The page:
I gave it 4/5 stars because her suggested resources for fine silver wire only offer it in thickness up to 18 gauge - yet for her projects you frequently need thicker stuff. Getting your metal will be pricier than the tools that's for sure!

And it tells you it has to be a pure metal to fuse, FINE silver, not sterling. To me the obvious question is "Ok, so can I fuse and practice with copper first to save a few bucks?" If the book gives you the ok or tips to try copper (or pure gold if you're a lotto winner), I could not find that information in here.

You'll need a kiln brick, torch, pliers, high-quality flush cutters, and fine silver wire to get started on basics. Steel bench block, hammer, metal stamps, and a tumbler if you want to get fancy and finish to perfection. I had everything but a tumbler, which I just picked up on ebay for less than $30. :)

Where I'm coming from FYI: I'm a beadweaver, chainmailler (jump ring weaving really), lampworker, and I've dabbled in wireworking. Somehow I missed trying fusing along the way so this book filled that gap nicely for me. I plan to make frames for my lampwork beads, and some funky links to insert in my chainmaille pieces.
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33 of 37 people found the following review helpful By SSBDW on February 29, 2008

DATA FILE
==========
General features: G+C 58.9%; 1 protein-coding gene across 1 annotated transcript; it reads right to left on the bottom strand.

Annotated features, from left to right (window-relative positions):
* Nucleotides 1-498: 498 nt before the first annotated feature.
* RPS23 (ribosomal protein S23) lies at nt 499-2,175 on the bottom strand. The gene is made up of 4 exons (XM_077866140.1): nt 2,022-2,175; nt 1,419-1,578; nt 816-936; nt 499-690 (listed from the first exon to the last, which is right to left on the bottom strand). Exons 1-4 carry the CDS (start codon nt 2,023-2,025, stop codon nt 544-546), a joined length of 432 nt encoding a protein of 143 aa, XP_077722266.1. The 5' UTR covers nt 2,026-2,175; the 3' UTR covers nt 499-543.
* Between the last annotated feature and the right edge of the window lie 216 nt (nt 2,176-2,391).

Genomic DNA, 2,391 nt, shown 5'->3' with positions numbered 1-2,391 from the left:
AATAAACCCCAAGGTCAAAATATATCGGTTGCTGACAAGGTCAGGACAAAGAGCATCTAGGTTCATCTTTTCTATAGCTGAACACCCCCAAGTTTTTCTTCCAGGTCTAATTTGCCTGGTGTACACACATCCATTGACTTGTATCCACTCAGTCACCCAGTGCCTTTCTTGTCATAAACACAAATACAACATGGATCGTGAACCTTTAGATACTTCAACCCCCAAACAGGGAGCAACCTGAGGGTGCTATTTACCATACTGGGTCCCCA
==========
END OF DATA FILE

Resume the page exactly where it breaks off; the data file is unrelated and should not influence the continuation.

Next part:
Format: Paperback Verified Purchase
Although this book is good, it is strictly for beginners. I consider myself an advanced beginner (I've taken one class) and I only learned one thing in this book. Buy this book if you've never done any kind of fusing or soldering and you'll learn alot, but if you've ever done it before buy a different book.
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16 of 16 people found the following review helpful By S. Felter on March 9, 2008
Format: Paperback
i was intimidated at first by using a torch, but the author makes it simple and accessable to the beginning beader/jewlry maker. i had so much fun playing and love all the complements i get on what i've created. the author includes lots of project ideas and inspiration. i can't wait for a sequal! easy to read, lots of detailed photos. a must have!
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8 of 8 people found the following review helpful By CLG on March 1, 2009
Format: Paperback Verified Purchase
My experience with metal jewelry-making stems primarily with sterling silver (SS), while the use of nearly 99% silver has been used with my glass and Precious Metal Clay (PMC - also approx. 99% silver) work. However, I have to admit that at times the steps taken when soldering SS and removing fire scale is time consuming. I decided to look into working with a purer form of silver and therefore purchased this book. Yes much is the same, but the ability to fuse silver without seeing the fire scale was pleasing (tested it yesterday - couldn't wait). Expense-wise it is often a set-back, but when you take into consideration time also equals money when in production of jewelry pieces, this may equal out. One of the most useful charts in the book was on page 67 where information of amount of wire needed to produce various sized rings. I also enjoyed playing with my little propane torch more than ever (have used it for other things).